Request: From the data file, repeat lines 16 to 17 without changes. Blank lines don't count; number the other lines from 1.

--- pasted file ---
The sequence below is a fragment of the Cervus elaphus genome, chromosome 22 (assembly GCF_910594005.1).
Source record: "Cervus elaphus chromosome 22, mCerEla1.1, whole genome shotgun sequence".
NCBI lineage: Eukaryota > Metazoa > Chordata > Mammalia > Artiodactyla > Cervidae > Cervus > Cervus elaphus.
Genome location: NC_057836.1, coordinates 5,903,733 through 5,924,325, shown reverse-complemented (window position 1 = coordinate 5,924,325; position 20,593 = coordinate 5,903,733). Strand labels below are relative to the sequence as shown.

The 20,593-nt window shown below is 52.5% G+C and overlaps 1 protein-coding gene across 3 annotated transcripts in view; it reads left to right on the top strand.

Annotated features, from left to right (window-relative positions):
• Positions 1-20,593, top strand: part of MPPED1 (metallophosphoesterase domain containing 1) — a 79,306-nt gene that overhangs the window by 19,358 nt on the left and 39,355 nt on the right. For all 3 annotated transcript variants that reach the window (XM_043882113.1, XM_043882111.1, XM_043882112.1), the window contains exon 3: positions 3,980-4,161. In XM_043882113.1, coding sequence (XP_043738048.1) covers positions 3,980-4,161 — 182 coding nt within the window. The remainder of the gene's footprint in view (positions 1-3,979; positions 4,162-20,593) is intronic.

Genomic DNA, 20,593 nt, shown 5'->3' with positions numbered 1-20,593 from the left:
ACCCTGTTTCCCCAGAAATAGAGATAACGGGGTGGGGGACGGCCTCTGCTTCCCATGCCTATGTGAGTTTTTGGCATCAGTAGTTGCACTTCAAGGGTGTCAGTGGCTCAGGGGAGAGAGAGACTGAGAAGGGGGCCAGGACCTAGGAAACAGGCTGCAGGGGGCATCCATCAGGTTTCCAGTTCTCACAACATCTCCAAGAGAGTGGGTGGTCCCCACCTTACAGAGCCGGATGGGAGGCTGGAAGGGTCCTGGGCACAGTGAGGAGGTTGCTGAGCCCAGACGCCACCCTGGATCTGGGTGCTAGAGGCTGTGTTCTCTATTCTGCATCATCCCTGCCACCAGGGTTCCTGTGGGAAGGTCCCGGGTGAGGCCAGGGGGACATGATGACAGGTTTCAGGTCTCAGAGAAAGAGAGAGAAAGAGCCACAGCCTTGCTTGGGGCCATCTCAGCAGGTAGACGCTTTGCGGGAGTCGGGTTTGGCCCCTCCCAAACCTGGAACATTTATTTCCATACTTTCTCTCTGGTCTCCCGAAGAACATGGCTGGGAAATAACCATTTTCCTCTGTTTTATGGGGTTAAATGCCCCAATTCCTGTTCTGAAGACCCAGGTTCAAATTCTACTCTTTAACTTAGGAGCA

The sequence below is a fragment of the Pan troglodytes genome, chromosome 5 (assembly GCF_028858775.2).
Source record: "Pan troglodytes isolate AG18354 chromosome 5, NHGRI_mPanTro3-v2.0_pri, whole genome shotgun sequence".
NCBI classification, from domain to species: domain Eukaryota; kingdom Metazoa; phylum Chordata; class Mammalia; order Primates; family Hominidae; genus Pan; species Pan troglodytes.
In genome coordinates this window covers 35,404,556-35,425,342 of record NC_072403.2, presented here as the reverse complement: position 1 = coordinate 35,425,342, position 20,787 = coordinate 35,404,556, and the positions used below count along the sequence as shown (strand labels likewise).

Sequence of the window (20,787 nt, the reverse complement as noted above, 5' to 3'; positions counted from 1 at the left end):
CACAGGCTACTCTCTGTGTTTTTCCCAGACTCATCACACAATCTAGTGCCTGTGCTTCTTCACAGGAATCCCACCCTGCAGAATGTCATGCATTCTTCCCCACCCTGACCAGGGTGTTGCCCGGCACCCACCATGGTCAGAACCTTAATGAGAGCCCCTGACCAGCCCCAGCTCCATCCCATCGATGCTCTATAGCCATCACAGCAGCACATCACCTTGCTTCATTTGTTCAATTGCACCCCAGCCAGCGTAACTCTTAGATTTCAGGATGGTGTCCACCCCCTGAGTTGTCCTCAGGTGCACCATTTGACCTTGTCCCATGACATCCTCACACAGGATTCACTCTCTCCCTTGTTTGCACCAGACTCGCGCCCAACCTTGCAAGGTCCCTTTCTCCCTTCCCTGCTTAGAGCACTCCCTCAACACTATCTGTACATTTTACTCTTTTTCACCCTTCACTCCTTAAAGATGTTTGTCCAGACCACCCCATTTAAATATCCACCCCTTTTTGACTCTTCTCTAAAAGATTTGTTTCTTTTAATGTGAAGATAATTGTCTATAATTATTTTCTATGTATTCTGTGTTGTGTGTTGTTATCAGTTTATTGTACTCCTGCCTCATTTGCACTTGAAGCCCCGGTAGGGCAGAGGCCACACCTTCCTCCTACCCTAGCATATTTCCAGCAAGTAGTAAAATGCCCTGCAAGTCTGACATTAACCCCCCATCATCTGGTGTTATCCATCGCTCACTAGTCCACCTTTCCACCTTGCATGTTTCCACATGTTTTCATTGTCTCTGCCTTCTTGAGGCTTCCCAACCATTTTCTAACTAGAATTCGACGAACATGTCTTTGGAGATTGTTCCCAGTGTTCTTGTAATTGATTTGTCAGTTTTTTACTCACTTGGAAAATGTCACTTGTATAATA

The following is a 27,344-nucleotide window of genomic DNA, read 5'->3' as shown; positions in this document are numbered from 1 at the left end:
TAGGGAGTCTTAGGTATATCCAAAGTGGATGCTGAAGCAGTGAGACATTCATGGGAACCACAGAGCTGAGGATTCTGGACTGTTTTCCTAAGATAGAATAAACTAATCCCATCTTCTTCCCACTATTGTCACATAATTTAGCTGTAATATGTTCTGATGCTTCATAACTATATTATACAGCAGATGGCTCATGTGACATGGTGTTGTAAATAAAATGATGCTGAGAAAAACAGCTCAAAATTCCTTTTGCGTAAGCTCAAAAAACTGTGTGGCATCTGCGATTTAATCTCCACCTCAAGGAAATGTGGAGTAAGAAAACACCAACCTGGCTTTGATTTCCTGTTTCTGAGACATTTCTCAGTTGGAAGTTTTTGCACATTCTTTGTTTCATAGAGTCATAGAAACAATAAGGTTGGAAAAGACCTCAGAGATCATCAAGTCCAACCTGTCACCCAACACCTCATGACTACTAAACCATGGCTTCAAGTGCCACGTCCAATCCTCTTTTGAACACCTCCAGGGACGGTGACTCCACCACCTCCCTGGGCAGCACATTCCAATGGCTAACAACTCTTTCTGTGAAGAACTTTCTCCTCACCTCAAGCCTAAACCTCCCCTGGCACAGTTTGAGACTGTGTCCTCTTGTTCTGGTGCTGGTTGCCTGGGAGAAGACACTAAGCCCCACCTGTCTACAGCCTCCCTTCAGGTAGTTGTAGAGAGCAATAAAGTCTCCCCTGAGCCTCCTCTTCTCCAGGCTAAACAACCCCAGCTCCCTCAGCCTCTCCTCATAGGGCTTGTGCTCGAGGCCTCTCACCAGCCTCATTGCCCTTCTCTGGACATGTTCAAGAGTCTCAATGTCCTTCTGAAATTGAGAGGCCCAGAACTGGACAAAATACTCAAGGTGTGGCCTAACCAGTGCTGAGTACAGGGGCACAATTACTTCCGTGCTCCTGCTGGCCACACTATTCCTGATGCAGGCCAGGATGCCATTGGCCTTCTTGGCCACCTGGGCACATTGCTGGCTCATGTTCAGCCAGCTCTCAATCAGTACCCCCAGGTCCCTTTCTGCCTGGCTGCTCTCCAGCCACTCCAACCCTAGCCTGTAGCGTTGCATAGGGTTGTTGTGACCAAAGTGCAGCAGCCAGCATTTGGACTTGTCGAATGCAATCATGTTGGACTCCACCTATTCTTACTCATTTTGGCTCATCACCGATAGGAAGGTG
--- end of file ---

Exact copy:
The following is a 27,344-nucleotide window of genomic DNA, read 5'->3' as shown; positions in this document are numbered from 1 at the left end:
TAGGGAGTCTTAGGTATATCCAAAGTGGATGCTGAAGCAGTGAGACATTCATGGGAACCACAGAGCTGAGGATTCTGGACTGTTTTCCTAAGATAGAATAAACTAATCCCATCTTCTTCCCACTATTGTCACATAATTTAGCTGTAATATGTTCTGATGCTTCATAACTATATTATACAGCAGATGGCTCATGTGACATGGTGTTGTAAATAAAATGATGCTGAGAAAAACAGCTCAAAATTCCTTTTGCGTAAGCTCAAAAAACTGTGTGGCATCTGCGATTTAATCTCCACCTCAAGGAAATGTGGAGTAAGAAAACACCAACCTGGCTTTGATTTCCTGTTTCTGAGACATTTCTCAGTTGGAAGTTTTTGCACATTCTTTGTTTCATAGAGTCATAGAAACAATAAGGTTGGAAAAGACCTCAGAGATCATCAAGTCCAACCTGTCACCCAACACCTCATGACTACTAAACCATGGCTTCAAGTGCCACGTCCAATCCTCTTTTGAACACCTCCAGGGACGGTGACTCCACCACCTCCCTGGGCAGCACATTCCAATGGCTAACAACTCTTTCTGTGAAGAACTTTCTCCTCACCTCAAGCCTAAACCTCCCCTGGCACAGTTTGAGACTGTGTCCTCTTGTTCTGGTGCTGGTTGCCTGGGAGAAGACACTAAGCCCCACCTGTCTACAGCCTCCCTTCAGGTAGTTGTAGAGAGCAATAAAGTCTCCCCTGAGCCTCCTCTTCTCCAGGCTAAACAACCCCAGCTCCCTCAGCCTCTCCTCATAGGGCTTGTGCTCGAGGCCTCTCACCAGCCTCATTGCCCTTCTCTGGACATGTTCAAGAGTCTCAATGTCCTTCTGAAATTGAGAGGCCCAGAACTGGACAAAATACTCAAGGTGTGGCCTAACCAGTGCTGAGTACAGGGGCACAATTACTTCCGTGCTCCTGCTGGCCACACTATTCCTGATGCAGGCCAGGATGCCATTGGCCTTCTTGGCCACCTGGGCACATTGCTGGCTCATGTTCAGCCAGCTCTCAATCAGTACCCCCAGGTCCCTTTCTGCCTGGCTGCTCTCCAGCCACTCCAACCCTAGCCTGTAGCGTTGCATAGGGTTGTTGTGACCAAAGTGCAGCAGCCAGCATTTGGACTTGTCGAATGCAATCATGTTGGACTCCACCTATTCTTACTCATTTTGGCTCATCACCGATAGGAAGGTG